- I’m not saying the contest between Mayra Bueno Silva and Manon Fiorot is one of the most anticipated contests on the card – this is a loaded card after all – but it has serious dark horse vibes to be one of the better fights on the card. Debuting earlier this year, Fiorot has already made a splash, some predicting she’ll be fighting for the title by 2023. Watching her tear apart Victoria Leonardo and Tabitha Ricci without context, those predictions make a lot of sense as Fiorot looked like a world-beater. Of course, both Leonardo and Ricci were making their UFC debuts in those contests, so context allows for one to pump the brakes a bit more. Fiorot has the kickboxing skills to make those predictions come true, but it will be dependent on how well her takedown defense holds up. Good news for Fiorot: Silva has yet to attempt a takedown in the UFC, much less complete one. She has benefitted from opponents not respecting her ground game as the Brazilian is a skilled grappler, but she’d rather trust in her toughness and athleticism and slug it out on the feet. She’s in trouble if she opts to do that with Fiorot. It’s hard to trust she won’t do that when an attempt to go to the mat hasn’t been made in four UFC contests. Not that SIlva can’t catch Fiorot, but I’ll side with the more decorated striker. Fiorot via decision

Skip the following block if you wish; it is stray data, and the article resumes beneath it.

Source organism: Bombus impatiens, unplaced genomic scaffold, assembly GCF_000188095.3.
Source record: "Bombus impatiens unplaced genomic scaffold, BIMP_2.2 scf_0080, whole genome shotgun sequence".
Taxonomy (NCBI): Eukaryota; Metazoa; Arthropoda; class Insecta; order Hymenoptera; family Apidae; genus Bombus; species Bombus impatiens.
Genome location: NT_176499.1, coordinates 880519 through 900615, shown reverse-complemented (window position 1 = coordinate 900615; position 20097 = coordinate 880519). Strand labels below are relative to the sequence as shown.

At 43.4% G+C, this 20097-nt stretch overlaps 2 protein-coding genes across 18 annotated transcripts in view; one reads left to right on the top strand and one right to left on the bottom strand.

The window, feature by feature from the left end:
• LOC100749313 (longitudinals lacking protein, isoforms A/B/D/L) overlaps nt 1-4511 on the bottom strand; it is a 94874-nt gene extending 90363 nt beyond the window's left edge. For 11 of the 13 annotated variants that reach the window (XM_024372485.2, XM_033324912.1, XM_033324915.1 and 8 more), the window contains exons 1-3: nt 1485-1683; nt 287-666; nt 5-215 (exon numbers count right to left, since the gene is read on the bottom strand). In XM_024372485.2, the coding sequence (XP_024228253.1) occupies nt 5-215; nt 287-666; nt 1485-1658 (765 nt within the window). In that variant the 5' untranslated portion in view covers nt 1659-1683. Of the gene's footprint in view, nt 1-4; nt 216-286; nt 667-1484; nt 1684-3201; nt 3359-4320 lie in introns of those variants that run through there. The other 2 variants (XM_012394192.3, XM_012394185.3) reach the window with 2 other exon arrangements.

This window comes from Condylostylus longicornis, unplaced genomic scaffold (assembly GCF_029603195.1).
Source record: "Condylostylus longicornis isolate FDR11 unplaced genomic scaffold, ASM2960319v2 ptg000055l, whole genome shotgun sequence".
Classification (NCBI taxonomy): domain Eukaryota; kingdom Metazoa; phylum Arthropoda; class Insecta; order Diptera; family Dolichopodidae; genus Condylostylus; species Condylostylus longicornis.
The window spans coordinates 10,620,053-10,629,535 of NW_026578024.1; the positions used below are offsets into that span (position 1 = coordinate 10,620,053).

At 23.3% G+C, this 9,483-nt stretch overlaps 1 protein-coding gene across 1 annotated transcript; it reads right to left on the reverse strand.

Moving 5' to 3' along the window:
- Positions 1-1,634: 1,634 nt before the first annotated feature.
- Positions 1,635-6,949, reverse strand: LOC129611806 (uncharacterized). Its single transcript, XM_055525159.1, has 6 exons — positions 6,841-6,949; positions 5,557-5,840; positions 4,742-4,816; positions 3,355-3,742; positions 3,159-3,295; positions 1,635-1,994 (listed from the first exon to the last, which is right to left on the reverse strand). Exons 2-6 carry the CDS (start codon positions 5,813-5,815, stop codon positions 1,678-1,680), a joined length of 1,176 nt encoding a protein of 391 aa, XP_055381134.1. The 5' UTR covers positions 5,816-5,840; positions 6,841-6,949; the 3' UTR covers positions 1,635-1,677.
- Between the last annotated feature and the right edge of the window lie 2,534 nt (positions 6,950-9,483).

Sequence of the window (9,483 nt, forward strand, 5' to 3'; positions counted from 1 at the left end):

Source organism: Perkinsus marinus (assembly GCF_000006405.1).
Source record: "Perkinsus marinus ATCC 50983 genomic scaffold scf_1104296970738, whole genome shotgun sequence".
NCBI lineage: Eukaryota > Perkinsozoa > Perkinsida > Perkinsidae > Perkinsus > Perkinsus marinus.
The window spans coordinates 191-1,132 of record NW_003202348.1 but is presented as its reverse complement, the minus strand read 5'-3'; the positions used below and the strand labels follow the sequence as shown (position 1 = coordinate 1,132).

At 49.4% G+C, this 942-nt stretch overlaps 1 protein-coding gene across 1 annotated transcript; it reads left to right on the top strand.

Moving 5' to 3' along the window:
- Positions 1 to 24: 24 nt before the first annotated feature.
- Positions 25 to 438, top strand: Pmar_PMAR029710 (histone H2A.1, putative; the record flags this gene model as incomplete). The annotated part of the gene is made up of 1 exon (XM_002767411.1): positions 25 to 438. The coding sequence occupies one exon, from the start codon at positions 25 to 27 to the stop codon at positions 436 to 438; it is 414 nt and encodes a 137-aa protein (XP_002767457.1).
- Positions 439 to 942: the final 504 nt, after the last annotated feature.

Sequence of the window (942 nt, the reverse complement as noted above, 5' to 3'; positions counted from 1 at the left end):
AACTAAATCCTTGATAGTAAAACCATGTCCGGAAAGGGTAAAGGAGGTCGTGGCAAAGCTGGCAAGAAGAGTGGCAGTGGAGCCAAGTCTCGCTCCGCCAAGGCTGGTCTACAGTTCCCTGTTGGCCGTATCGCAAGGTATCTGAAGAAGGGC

- It wasn’t that long ago many were thinking Karl Roberson was on the verge of becoming a big player at middleweight. Now, it appears he’s fighting for his job. No one denies Roberson is a technical striker with selective power, but his ground game is so damned spotty that it blows the mind that he’s been willing to engage on the mat as willingly as he has. Make no mistake, Nick Maximov will do everything in his power to take the fight to the mat as he has continually sharpened his BJJ skills in submission contests. Maximov’s standup is still raw as he hasn’t been properly tested on the feet in MMA, but he’s also proven fearless and durable. Fearless may not be the right approach against a striker like Roberson, but the physical tools are there for Maximov to become a star, so it isn’t incomprehensible to see him pulling off the upset, especially if the 23-year old sees his development accelerate. Roberson’s poor fight IQ makes it that much more likely. However, with his back against the wall, I think we see Roberson do everything in his power to keep the fight vertical, his experience against quality competition proving to be the difference. Roberson via TKO of RD1